From his father, Warren also learned about his obligation to give back to the community. And, it was his father who introduced young Warren to Wall Street during a trip when he was 10 years old. Fascinated by stocks, Warren bought his first stock at age 11 — three shares of Cities Service Preferred for himself and three for his sister.

Though Warren made a net profit of $5 from Cities, he could have made far more had he been more patient — a lesson he would hold on to for life.

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Warren Buffett’s Education

Warren Buffett graduated from Woodrow Wilson High School in 1947 and enrolled in the Wharton School of Business at the University of Pennsylvania. Howard Buffett pressured his son into attending Wharton. Buffett reportedly knew he was earning plenty and felt college would be a waste of time and money.

As it turned out, Buffett found the curriculum uninteresting. He transferred to the University of Nebraska-Lincoln, enrolling in five courses for fall 1949 and six for spring 1950. Juggling full-time work and an accelerated curriculum, Buffett graduated in only three years with a degree in business administration.

After getting rejected by Harvard Business School, Buffett enrolled at Columbia Business School. It was there that he would meet his mentor, Benjamin Graham, professor and author of the groundbreaking book “Security Analysis.”

Graham introduced to Buffett a methodical approach to investing in the stock market. In essence, Graham taught Buffett what would later be called value investing: looking for companies so cheap they pose little to no risk but are undervalued given their intrinsic worth.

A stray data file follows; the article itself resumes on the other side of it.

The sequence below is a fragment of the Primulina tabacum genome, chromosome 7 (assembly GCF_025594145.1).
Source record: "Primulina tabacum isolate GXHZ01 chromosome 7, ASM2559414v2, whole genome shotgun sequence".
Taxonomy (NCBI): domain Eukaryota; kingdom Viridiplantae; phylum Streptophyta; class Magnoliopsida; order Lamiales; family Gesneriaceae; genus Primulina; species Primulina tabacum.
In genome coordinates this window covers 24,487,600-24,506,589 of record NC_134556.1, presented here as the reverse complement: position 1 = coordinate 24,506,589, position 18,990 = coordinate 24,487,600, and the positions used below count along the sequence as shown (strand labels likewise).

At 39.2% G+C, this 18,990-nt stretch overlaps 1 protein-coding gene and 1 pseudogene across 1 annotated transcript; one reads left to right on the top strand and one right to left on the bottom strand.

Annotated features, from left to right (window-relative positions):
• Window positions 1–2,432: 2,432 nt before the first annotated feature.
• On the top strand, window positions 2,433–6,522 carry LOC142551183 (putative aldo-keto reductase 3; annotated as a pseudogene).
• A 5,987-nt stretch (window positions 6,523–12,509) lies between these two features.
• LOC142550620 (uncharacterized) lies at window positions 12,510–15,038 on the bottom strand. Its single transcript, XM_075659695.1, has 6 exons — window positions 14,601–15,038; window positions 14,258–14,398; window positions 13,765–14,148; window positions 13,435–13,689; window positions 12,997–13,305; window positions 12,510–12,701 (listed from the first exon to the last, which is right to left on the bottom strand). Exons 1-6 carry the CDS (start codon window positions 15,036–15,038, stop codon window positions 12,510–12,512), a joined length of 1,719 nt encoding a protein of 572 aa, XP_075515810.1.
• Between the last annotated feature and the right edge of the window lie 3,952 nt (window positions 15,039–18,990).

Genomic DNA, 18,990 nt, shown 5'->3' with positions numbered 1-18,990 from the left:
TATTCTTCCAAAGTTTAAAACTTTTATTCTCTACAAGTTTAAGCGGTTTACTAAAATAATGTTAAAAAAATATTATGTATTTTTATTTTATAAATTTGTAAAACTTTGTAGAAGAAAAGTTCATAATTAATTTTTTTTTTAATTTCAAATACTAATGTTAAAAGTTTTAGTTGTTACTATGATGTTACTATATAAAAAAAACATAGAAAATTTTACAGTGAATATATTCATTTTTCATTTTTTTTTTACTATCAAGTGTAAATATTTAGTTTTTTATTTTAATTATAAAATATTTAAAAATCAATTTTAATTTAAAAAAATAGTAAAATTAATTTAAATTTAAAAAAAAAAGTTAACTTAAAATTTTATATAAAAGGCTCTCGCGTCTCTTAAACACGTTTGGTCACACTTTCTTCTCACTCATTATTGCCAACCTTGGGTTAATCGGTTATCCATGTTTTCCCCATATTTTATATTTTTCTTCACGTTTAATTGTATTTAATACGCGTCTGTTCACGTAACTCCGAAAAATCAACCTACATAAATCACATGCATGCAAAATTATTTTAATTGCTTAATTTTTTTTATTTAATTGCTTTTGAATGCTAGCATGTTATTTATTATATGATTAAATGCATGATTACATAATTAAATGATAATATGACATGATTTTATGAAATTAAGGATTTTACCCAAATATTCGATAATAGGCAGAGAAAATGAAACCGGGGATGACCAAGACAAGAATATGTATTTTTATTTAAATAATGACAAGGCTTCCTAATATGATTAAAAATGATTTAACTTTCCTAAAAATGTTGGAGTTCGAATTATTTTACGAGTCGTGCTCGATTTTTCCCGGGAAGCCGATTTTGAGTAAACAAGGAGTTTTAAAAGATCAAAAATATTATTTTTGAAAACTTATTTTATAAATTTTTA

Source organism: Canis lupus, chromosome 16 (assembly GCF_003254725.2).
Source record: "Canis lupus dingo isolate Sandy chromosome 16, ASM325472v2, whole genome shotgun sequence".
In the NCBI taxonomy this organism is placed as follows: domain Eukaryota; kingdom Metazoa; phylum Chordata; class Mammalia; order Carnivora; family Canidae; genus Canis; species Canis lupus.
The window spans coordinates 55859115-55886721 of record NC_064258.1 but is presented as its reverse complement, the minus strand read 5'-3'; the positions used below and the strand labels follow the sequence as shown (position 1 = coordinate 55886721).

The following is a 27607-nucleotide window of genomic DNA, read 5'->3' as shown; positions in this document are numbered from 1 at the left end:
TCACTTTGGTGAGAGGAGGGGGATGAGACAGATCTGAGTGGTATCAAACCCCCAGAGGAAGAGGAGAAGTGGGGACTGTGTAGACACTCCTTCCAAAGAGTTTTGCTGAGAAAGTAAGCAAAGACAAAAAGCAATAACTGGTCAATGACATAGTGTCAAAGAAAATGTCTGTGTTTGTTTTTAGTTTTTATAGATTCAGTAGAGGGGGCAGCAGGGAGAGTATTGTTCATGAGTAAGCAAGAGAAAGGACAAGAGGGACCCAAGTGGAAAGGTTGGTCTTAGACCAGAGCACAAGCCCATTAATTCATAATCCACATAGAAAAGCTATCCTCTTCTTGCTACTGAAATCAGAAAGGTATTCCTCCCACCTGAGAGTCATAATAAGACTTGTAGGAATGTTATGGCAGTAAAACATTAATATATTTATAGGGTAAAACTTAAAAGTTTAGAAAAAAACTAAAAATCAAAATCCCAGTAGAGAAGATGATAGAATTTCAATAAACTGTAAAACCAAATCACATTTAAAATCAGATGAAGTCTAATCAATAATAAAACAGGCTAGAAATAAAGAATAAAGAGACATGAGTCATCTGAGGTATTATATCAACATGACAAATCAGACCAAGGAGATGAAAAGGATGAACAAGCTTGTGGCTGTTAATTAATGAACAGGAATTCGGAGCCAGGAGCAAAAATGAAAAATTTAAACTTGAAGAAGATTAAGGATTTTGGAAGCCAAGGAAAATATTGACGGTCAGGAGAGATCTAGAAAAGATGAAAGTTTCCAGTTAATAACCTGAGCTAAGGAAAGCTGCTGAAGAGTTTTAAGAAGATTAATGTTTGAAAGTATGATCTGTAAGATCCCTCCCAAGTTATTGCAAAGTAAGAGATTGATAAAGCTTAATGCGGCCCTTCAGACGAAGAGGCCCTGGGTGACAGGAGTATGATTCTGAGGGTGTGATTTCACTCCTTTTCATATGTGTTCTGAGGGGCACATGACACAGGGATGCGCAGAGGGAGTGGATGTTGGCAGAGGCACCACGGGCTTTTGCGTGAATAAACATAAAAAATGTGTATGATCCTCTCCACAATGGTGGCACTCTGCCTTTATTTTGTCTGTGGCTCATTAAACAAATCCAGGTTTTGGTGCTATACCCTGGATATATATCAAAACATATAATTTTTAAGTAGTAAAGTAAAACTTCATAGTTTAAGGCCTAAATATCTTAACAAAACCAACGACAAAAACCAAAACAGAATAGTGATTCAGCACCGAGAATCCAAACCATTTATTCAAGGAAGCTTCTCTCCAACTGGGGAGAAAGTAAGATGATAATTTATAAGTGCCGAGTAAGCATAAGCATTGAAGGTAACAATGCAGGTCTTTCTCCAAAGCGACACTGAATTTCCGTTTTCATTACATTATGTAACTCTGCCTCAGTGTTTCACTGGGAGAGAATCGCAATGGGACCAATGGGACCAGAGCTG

Under Graham’s tutelage, Buffett graduated from Columbia with a master’s in economics in 1951, worked as an analyst for Graham at Graham-Newman Corp. and established his own successful firm in 1956, the Buffett Partnership.

Warren Buffett: CEO of Berkshire Hathaway

Already a successful investor, Buffett eyed a new venture in the struggling textile manufacturing firm Berkshire Hathaway. Horatio Hathaway founded Hathaway Manufacturing Company in 1888, and Berkshire Fine Spinning Association had roots as far back as 1790 to Samuel Slater.

Both companies endured the ups and downs of the textile industry in the U.S. The two merged into Berkshire Hathaway in 1955, but by the 1960s, Berkshire Hathaway found itself in dire straits. Buffett took notice of what looked like an undervalued company with potential.

Buffett, through the Buffett Partnership, became the majority shareholder of Berkshire Hathaway in 1963. Two years later on May 10, Buffett and his firm took over Berkshire Hathaway.

Under Buffett’s leadership, Berkshire Hathaway expanded far beyond its textile origins. In 1967, it entered the insurance industry by acquiring National Indemnity Company, a step that paved the way for Buffett to acquire a stake in Geico in the mid-1970s.

Through shrewd investments and company acquisitions, Berkshire Hathaway now has a market value of nearly $210 billion, according to Forbes. And, Forbes ranked it as the No. 3 largest public company in the world in 2017.

Warren Buffett’s Successful Investments

As a value investor, Buffett tends to invest his money in companies that seem undervalued compared to their fundamental value. Since he was a natural with numbers, value investing appealed to Buffett with its need for detailed financial research. Here’s a look at some of Buffett’s investments that paid off: